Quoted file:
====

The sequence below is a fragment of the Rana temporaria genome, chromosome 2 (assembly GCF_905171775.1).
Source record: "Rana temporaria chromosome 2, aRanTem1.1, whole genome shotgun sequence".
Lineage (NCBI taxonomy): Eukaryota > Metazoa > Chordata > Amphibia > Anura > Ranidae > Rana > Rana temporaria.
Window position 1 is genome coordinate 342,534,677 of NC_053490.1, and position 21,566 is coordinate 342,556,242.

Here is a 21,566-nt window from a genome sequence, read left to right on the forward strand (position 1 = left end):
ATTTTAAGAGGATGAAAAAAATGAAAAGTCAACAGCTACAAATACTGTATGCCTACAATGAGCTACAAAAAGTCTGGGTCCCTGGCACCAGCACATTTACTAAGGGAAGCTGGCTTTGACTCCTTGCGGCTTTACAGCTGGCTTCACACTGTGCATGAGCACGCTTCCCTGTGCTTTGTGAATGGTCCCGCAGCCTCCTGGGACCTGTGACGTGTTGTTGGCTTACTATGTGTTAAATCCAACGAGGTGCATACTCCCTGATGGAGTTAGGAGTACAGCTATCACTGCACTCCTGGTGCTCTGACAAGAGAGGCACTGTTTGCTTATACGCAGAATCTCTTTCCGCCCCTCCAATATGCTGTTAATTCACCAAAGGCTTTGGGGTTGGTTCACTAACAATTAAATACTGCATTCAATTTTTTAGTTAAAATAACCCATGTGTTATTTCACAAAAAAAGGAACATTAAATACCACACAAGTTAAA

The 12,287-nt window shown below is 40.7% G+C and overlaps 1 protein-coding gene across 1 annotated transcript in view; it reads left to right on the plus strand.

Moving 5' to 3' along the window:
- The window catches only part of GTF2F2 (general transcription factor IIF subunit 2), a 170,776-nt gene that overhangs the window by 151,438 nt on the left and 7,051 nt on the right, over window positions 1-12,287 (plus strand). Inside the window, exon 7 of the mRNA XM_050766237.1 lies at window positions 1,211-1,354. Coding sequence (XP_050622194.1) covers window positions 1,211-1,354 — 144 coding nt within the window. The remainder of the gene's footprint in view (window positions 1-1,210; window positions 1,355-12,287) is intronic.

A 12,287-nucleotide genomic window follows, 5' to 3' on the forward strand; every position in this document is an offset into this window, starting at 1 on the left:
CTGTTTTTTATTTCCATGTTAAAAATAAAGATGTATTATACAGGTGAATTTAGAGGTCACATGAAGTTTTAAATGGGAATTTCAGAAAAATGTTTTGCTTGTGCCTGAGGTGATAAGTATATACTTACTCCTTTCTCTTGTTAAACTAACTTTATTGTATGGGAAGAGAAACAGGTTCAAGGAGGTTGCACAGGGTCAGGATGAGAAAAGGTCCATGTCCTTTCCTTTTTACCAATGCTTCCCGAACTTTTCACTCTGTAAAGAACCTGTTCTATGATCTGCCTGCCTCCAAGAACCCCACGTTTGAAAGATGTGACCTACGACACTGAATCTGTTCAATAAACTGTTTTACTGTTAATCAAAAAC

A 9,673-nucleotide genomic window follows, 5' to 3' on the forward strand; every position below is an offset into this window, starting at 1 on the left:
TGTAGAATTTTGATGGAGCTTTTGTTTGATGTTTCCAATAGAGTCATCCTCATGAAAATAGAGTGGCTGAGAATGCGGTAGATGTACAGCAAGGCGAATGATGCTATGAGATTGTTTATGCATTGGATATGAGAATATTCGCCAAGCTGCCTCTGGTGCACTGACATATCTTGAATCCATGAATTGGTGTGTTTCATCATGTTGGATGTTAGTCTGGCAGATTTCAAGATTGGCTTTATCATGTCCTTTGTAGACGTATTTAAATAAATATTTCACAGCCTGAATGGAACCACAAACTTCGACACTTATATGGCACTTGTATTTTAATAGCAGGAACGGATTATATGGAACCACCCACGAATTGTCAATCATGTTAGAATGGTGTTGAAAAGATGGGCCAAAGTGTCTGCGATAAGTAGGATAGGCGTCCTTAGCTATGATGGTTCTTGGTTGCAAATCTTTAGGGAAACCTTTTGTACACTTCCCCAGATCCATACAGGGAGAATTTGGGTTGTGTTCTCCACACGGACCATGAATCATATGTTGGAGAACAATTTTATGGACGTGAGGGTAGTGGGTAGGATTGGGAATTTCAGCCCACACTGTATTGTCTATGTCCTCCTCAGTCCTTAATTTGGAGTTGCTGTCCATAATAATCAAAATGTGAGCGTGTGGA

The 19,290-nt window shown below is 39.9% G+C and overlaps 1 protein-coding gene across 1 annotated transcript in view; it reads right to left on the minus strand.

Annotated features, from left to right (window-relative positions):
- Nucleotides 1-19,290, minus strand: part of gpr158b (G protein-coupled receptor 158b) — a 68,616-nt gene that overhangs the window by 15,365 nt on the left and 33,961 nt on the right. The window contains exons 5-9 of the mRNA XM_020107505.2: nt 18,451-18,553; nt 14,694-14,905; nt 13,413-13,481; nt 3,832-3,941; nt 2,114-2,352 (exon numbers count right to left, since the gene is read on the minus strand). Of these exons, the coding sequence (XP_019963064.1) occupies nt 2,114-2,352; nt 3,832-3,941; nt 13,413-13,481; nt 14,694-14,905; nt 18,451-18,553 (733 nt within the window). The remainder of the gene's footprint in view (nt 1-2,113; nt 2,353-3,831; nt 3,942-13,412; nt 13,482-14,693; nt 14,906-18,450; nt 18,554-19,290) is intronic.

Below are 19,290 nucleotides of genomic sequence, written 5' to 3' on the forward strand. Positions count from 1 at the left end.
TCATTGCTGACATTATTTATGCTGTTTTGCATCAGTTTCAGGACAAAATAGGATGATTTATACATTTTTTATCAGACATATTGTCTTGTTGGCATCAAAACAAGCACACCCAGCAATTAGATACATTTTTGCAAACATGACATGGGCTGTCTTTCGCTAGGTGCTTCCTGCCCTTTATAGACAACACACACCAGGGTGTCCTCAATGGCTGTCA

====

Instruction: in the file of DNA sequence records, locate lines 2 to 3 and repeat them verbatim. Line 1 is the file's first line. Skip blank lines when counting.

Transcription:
Source record: "Rana temporaria chromosome 2, aRanTem1.1, whole genome shotgun sequence".
Lineage (NCBI taxonomy): Eukaryota > Metazoa > Chordata > Amphibia > Anura > Ranidae > Rana > Rana temporaria.